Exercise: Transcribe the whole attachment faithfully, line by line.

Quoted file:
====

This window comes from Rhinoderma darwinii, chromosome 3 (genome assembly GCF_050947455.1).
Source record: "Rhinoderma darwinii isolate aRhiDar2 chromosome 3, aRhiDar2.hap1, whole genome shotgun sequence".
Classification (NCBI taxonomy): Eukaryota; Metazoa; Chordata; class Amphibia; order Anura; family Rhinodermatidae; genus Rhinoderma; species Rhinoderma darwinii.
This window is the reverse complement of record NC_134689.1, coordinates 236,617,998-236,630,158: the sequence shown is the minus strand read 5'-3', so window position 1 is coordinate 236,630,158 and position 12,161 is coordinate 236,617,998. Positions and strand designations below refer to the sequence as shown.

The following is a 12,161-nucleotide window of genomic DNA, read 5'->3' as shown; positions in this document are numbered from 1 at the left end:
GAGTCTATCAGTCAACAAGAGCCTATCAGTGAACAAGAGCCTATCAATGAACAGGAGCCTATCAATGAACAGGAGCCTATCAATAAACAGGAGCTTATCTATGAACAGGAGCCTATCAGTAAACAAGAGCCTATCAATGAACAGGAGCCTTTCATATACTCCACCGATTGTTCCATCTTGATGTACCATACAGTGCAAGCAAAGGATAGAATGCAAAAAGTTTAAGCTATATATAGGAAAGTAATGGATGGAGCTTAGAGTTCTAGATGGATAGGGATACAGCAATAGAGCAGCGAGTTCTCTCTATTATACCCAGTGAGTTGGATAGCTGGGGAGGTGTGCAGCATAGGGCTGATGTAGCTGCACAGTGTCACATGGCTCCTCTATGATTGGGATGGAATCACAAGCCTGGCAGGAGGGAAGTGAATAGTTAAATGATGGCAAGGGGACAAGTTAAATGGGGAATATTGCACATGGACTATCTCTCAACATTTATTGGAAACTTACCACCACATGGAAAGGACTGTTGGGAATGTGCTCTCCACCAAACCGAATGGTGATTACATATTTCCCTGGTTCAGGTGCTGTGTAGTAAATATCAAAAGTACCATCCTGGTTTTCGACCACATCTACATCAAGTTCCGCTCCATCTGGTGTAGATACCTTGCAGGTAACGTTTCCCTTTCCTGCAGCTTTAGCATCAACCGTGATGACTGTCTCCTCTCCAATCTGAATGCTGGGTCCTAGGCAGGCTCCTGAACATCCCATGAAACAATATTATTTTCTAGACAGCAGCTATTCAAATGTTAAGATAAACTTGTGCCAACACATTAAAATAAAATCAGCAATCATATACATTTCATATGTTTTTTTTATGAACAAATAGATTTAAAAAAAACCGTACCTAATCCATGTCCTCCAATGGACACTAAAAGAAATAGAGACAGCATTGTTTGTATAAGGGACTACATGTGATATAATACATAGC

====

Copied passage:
This window comes from Rhinoderma darwinii, chromosome 3 (genome assembly GCF_050947455.1).
Source record: "Rhinoderma darwinii isolate aRhiDar2 chromosome 3, aRhiDar2.hap1, whole genome shotgun sequence".
Classification (NCBI taxonomy): Eukaryota; Metazoa; Chordata; class Amphibia; order Anura; family Rhinodermatidae; genus Rhinoderma; species Rhinoderma darwinii.
This window is the reverse complement of record NC_134689.1, coordinates 236,617,998-236,630,158: the sequence shown is the minus strand read 5'-3', so window position 1 is coordinate 236,630,158 and position 12,161 is coordinate 236,617,998. Positions and strand designations below refer to the sequence as shown.

The following is a 12,161-nucleotide window of genomic DNA, read 5'->3' as shown; positions in this document are numbered from 1 at the left end:
GAGTCTATCAGTCAACAAGAGCCTATCAGTGAACAAGAGCCTATCAATGAACAGGAGCCTATCAATGAACAGGAGCCTATCAATAAACAGGAGCTTATCTATGAACAGGAGCCTATCAGTAAACAAGAGCCTATCAATGAACAGGAGCCTTTCATATACTCCACCGATTGTTCCATCTTGATGTACCATACAGTGCAAGCAAAGGATAGAATGCAAAAAGTTTAAGCTATATATAGGAAAGTAATGGATGGAGCTTAGAGTTCTAGATGGATAGGGATACAGCAATAGAGCAGCGAGTTCTCTCTATTATACCCAGTGAGTTGGATAGCTGGGGAGGTGTGCAGCATAGGGCTGATGTAGCTGCACAGTGTCACATGGCTCCTCTATGATTGGGATGGAATCACAAGCCTGGCAGGAGGGAAGTGAATAGTTAAATGATGGCAAGGGGACAAGTTAAATGGGGAATATTGCACATGGACTATCTCTCAACATTTATTGGAAACTTACCACCACATGGAAAGGACTGTTGGGAATGTGCTCTCCACCAAACCGAATGGTGATTACATATTTCCCTGGTTCAGGTGCTGTGTAGTAAATATCAAAAGTACCATCCTGGTTTTCGACCACATCTACATCAAGTTCCGCTCCATCTGGTGTAGATACCTTGCAGGTAACGTTTCCCTTTCCTGCAGCTTTAGCATCAACCGTGATGACTGTCTCCTCTCCAATCTGAATGCTGGGTCCTAGGCAGGCTCCTGAACATCCCATGAAACAATATTATTTTCTAGACAGCAGCTATTCAAATGTTAAGATAAACTTGTGCCAACACATTAAAATAAAATCAGCAATCATATACATTTCATATGTTTTTTTTATGAACAAATAGATTTAAAAAAAACCGTACCTAATCCATGTCCTCCAATGGACACTAAAAGAAATAGAGACAGCATTGTTTGTATAAGGGACTACATGTGATATAATACATAGC